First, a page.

Pardon the exaggerated pun, but marijuana stock expectations were high with Democrats in control of Congress. Following the victory of President Joe Biden in November 2020, it was widely expected that cannabis would be legalized at the federal level or, at worst, we would see banking cannabis reforms take shape. Unfortunately, no marijuana reforms have passed, leaving Wall Street to punish multi-state operators (MSOs) like Trulieve Cannabis.
However, putting US marijuana stocks in the woodshed doesn’t make much sense given that three-quarters of all states have legalized marijuana in some way, including 18 states that have approved adult use. As long as the federal government allows individual states to regulate their own industries, organic opportunities for MSOs will abound.
What makes Trulieve Cannabis so unique among MSOs is how it spreads. While most MSOs opened dispensaries and grow facilities in as many legal states as possible, Trulieve’s focus, until last year, was almost exclusively on Florida. The Sunshine State is a legal medical marijuana market, and Trulieve controls about half of all flower and cannabinoid oil sales.
Why saturate Florida? In addition to being one of the highest dollar cannabis markets in the country, saturating the Sunshine State allows Trulieve to increase brand awareness without spending a lot of money on marketing. As a result, Trulieve became profitable more than three years ago.
Another reason Trulieve is such an incredible buy is the acquisition of MSO Harvest Health & Recreation, which closed last year. While this deal negatively impacted the company’s fourth quarter operating results with a number of non-recurring expenses, it ultimately puts Trulieve in the driver’s seat, in terms of market share, in Arizona. Cannabis sales in Arizona should eventually top $1 billion annually.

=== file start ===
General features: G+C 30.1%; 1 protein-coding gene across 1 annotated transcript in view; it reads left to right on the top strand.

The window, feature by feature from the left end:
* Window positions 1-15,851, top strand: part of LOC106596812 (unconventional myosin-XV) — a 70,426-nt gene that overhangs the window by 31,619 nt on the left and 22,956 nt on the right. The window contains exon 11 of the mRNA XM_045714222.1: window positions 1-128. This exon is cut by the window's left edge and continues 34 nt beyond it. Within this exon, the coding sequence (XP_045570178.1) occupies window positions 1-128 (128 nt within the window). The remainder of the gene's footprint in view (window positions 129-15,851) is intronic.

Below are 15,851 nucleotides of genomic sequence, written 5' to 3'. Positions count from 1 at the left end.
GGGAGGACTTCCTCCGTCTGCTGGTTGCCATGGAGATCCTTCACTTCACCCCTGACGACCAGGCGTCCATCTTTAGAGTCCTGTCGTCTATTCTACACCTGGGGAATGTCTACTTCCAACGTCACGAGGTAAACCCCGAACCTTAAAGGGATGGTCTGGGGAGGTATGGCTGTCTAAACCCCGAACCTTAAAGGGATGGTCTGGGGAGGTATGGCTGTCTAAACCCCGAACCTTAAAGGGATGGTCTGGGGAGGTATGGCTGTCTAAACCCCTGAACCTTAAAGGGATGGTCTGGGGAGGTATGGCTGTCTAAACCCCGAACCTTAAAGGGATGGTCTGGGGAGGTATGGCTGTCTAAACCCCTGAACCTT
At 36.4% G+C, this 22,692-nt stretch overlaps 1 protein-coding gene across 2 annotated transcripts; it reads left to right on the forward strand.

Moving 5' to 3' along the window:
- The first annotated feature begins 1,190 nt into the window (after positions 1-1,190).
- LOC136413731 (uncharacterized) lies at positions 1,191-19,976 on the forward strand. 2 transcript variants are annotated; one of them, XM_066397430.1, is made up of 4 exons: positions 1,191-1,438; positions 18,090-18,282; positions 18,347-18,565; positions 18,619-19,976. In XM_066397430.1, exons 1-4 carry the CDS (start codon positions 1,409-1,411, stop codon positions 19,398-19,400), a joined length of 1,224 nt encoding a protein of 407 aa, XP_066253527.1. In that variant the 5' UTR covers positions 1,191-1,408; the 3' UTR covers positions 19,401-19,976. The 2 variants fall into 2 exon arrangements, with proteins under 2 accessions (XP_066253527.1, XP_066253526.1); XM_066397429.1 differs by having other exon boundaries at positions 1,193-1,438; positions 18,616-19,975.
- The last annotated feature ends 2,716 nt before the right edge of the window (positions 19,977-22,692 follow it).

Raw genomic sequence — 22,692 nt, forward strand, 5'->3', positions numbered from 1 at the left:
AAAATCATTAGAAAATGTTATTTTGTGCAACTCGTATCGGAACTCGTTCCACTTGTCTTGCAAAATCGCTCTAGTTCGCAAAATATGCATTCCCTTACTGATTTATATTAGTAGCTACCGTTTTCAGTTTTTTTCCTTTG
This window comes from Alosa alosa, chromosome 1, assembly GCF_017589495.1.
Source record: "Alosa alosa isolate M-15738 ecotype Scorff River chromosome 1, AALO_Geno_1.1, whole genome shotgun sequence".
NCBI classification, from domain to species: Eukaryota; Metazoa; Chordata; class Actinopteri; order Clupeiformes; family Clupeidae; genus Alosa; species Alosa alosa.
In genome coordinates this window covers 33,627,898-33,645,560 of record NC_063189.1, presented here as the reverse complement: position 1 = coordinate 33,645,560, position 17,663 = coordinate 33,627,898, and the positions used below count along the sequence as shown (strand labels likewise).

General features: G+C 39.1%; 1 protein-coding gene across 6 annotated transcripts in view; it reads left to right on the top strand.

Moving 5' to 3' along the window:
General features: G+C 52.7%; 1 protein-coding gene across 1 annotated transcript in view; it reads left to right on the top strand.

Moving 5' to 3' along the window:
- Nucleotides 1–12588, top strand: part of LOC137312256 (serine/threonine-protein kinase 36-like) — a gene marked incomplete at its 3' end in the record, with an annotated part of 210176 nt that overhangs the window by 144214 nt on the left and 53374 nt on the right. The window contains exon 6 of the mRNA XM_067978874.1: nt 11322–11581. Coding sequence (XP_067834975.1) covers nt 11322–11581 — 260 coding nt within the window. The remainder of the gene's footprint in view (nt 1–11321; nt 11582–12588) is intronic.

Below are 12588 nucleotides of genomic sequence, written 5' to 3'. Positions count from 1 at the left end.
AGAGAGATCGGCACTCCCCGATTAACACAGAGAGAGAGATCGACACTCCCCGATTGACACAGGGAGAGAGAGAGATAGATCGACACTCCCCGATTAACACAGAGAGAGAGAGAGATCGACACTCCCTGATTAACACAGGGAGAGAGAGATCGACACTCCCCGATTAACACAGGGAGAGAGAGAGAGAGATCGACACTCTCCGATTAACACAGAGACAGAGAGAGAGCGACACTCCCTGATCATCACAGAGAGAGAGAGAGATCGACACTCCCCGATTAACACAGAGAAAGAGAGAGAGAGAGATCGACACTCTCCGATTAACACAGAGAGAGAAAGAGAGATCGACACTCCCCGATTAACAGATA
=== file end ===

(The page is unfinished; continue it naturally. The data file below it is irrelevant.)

The company’s shares are currently changing hands at 20 times earnings a year ahead despite a sustained growth rate of 20%, if not more.
A third absolute bargain that opportunistic investors would do well to buy as the market dips is the auto giant general motors (GM -3.33%).
Wall Street has put the brakes on the auto industry for a variety of reasons. There have been production stoppages and delays related to supply chain challenges, shortages of semiconductor chips for next-generation vehicles, and now there’s a chance higher interest rates will slow demand for new vehicle loans. The icing on the ice cream is that the auto industry is cyclical. This means that the negative Q1 GDP print stands out as particularly negative for domestic automakers like GM.
But there are plenty of things that long-term investors like about General Motors, even if the next few months prove challenging. For example, the company’s long-awaited organic growth boost has arrived. The electrification of consumer vehicles and business fleets should lead to a multi-decade vehicle replacement cycle that allows GM to gobble up electric vehicle (EV) market share and increase its operating margins.
Last year, GM increased its spending commitment on electric vehicles, autonomous vehicles and battery research to $35 billion through 2025. GM CEO Mary Barra anticipates her company will produce more than 1 million electric vehicles a year in North America by the end of 2025. Additionally, two battery production facilities should be online by the end of next year.
What was particularly noteworthy about Barra’s latest quarterly letter to shareholders is that there were more than 140,000 reservations for the Chevy Silverado EV. Barra only introduced the 2024 Silverado EV in January. That’s a pretty incredible increase in reserves for a high-margin EV.
General Motors is also being affected in the very short term by the COVID-19 lockdowns in China. In each of the last two years, GM has delivered 2.9 million vehicles (mostly combustion engine vehicles) in the world’s largest auto market. With the brand visibility and infrastructure in place, GM should have a path to a sizable share of the electric vehicle market in China.
Despite auto stocks trading at a low price-earnings ratio, General Motors looks historically cheap. Currently, the shares can be bought for about 5.7 times earnings for the year ahead, even though the company’s sales are growing faster than they have in a long time.